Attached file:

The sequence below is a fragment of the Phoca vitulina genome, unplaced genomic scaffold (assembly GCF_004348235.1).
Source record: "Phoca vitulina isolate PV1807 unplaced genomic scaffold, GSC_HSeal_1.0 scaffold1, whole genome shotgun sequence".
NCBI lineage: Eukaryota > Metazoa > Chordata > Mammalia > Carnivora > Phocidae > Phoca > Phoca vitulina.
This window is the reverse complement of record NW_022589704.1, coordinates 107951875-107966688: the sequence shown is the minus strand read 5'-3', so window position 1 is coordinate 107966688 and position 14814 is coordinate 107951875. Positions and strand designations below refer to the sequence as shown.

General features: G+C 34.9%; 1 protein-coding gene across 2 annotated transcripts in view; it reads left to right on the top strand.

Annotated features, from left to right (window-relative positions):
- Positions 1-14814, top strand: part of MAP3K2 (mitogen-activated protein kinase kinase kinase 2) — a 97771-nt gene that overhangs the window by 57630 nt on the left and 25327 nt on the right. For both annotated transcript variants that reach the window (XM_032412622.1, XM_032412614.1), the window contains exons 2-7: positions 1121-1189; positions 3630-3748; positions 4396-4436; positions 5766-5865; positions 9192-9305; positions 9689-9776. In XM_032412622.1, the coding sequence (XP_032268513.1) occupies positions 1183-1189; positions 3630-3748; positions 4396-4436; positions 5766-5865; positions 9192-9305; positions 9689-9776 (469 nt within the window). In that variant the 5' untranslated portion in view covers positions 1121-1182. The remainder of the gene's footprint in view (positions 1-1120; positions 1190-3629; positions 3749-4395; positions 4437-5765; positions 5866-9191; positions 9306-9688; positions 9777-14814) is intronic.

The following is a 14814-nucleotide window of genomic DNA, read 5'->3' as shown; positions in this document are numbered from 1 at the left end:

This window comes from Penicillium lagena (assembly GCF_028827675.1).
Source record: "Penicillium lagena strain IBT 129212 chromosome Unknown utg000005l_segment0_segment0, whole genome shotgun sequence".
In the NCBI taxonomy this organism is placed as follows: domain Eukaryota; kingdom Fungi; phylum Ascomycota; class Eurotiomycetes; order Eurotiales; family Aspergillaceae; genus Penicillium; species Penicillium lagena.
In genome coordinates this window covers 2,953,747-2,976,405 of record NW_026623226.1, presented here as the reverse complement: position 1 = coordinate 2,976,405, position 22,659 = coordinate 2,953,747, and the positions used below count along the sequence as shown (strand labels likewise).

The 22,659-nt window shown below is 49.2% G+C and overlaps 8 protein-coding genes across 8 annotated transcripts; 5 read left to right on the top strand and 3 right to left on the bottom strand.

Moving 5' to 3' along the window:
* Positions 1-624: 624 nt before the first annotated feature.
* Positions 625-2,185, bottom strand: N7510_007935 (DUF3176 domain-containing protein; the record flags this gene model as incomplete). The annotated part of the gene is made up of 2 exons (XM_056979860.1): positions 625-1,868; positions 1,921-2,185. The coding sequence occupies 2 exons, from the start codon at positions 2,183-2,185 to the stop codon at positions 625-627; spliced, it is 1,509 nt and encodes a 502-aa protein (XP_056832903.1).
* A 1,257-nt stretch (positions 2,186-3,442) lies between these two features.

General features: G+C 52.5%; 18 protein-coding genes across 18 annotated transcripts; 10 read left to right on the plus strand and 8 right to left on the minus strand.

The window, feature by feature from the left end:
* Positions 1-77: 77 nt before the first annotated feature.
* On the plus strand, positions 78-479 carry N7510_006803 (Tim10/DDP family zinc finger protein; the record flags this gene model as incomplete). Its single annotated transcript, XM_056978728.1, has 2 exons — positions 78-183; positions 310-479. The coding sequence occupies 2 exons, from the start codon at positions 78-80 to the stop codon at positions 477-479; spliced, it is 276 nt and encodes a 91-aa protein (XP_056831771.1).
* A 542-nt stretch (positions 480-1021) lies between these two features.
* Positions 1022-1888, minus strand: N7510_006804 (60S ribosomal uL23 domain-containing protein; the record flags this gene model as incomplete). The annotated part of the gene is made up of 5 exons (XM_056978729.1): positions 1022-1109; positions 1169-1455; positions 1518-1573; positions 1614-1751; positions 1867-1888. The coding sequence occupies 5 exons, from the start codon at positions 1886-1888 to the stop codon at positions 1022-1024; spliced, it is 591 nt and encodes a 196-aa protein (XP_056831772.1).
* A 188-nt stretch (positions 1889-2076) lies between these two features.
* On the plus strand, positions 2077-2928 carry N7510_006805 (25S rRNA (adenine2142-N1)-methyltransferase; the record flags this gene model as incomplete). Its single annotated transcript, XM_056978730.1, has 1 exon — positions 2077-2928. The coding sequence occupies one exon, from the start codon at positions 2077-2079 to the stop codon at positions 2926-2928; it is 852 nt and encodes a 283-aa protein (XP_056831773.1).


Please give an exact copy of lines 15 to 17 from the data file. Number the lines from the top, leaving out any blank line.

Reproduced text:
* Positions 1-624: 624 nt before the first annotated feature.
* Positions 625-2,185, bottom strand: N7510_007935 (DUF3176 domain-containing protein; the record flags this gene model as incomplete). The annotated part of the gene is made up of 2 exons (XM_056979860.1): positions 625-1,868; positions 1,921-2,185. The coding sequence occupies 2 exons, from the start codon at positions 2,183-2,185 to the stop codon at positions 625-627; spliced, it is 1,509 nt and encodes a 502-aa protein (XP_056832903.1).
* A 1,257-nt stretch (positions 2,186-3,442) lies between these two features.